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Egyptian Suez Canal’s Annual Revenue at All-time High

The annual revenues of Egypt’s Suez Canal Authority (SCA) are at an all-time high, amounting to $9.4 billion during the 2022/2023 fiscal year, announced SCA chief Admiral Osama Rabie in a press conference on Wednesday.

Rabie added that a total of 25,887 ships crossed the Suez Canal maritime passage over the year, with 1.5 billion tons.

“The Suez Canal has succeeded during the past 4 years in achieving a quantum leap in its work results, despite the successive global crises that the Suez Canal faced like the Coronavirus pandemic, the global recession, and the crisis of the Russian-Ukrainian war,” he said.

Rabie noted that the SCA’s development strategy for 2030 is based on several axes, most notably developing the canal’s navigational course, upgrading the authority’s marine fleet, optimizing assets, and diversifying sources of income.

Expansion of the southern entrance of the Suez Canal

The ongoing development of the southern part [of the maritime course] will increase the capacity of ship transit through this part, and increase the navigational safety factor by 28 percent, according to Admiral Rabie, noting that the project of expansion is expected to complete in one month and a half.

In May 2021, Egypt started the dredging work to expand the southern entrance of the Suez Canal few weeks after the accident of the Panama-flagged Ever Given ship that went aground in the southern entrance and caused the suspension of the world trade shipping through the canal for six days.

The digging works started in parallel passages from the 132nd kilometer to the 162nd kilometer lying in the southern section of the international waterway near the Suez Gulf, and from the 122nd kilometer to the 132nd kilometer located in the Bitter Lakes. The parallel passages will be on the western side of the Canal.

“Expanding the southern part is going at a steady pace and in accordance with the specified schedule, as 94.2 percent of the expanding and deepening work has been completed, dredging 16.6 million cubic meters of sand saturated with water,” Rabie continued.

The southern part of the canal “has not undergone any development work since 1990 due to the nature of the solid soil,” he revealed.

Upgrading the fleet of tugboats

 The admiral stated that the SCA is building 28 tugboats, including four that were completed in the Port Said marine arsenal with a tugging power of 70 tons each. Six other tugboats will be constructed in cooperation with the Chinese Guangzhou Automobile Group Co., Ltd.

Ten more tugboats, with a tugging power of 90 tons each, will be built. This is in addition to two rescue tugboats with a power of 190 tons each, and six small tugging vessels with a tugging power ranging from 9 to 15 tons.

“The rate of accident occurrence in the canal does not exceed 0.09 percent, which is a very small percentage considering the annual transit rates,”Rabie explained.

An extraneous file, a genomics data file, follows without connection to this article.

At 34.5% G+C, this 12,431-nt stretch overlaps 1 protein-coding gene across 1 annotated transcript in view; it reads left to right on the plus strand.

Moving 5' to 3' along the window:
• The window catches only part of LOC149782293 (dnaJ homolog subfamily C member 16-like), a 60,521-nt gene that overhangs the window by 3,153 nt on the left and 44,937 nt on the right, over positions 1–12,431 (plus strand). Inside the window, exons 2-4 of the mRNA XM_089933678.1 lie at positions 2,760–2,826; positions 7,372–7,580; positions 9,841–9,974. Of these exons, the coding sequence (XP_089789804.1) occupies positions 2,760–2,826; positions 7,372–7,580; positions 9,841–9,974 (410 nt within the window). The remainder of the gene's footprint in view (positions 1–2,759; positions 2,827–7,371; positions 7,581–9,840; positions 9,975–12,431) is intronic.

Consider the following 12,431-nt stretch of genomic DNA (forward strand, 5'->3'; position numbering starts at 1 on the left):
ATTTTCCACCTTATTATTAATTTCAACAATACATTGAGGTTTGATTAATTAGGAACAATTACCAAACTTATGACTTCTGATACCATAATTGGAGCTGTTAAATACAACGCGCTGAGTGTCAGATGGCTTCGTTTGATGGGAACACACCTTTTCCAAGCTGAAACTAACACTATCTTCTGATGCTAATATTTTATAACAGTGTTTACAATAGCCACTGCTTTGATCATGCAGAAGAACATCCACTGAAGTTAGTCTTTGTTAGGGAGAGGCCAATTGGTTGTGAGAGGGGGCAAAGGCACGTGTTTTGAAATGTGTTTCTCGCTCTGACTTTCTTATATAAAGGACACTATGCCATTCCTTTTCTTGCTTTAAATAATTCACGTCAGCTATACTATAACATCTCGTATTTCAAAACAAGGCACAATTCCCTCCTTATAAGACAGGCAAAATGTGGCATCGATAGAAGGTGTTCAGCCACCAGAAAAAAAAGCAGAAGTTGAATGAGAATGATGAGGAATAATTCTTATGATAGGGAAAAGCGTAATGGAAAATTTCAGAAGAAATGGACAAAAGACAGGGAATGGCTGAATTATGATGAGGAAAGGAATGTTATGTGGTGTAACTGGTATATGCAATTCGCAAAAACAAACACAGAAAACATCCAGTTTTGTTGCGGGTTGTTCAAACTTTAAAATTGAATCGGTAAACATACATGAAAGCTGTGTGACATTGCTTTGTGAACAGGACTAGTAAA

Yacht Tourism

“In a bid to diversify the sources of income, the authority is developing a yacht marina in Ismailia, with a capacity of up to 120 yachts,” Admiral Rabie further stated in the conference.

“Egypt is developing three ports for yacht tourism, besides an eco-friendly city for yacht tourism in Ismailia,” Rabie continued, adding that another yacht marina will be established in Ismailia to be the first model of a sustainable green marina, and three anti-pollution ships have been brought from France to the SCA.

The SCA has also been operating 16 monitoring stations spread along the navigational course with renewable energy, and transformed its vehicles to run by natural gas instead of petrol and diesel, as per the admiral.

“Two factories for recycling ship waste will be established in Egypt, and the authority is studying building a factory for producing containers in Egypt,” Admiral Rabie announced.

SCA’s plan for ‘alternative’ maritime routes

In response to Egypt Today’s question about the authority’s plan regarding other international maritime routes like Russia’s Northern Sea Route, Rabie said that the authority is studying the other maritime routes, putting into consideration the SCA’s ongoing development of provided services and marketing.

“We are studying the routes that are being established, as well their impact on the short or long terms,” he said, clarifying that the authority is keen to attract more ships through incentives, enhancing the services, and through a thorough marketing policy.

On the incentives that were provided upon shipping vessels during the coronavirus pandemic, Rabie said: “We made planning and marketing studies, and then we made discounts for ships coming from Europe at a rate of 17 percent, while ships coming from the American east coast received a discount from 45 to 75 percent.”

Commenting on the Northern Sea Route in Russia, a shorter route passing through the North Pole, Rabie noted that the northern route works for 4 months a year; and because of ice melting and climate change, it can work for 7 months a year.

“In the last year, 52 ships crossed the Northern [route], while we have [in the Suez Canal route] 25,887 ships a year,” he concluded.

Source : egypttoday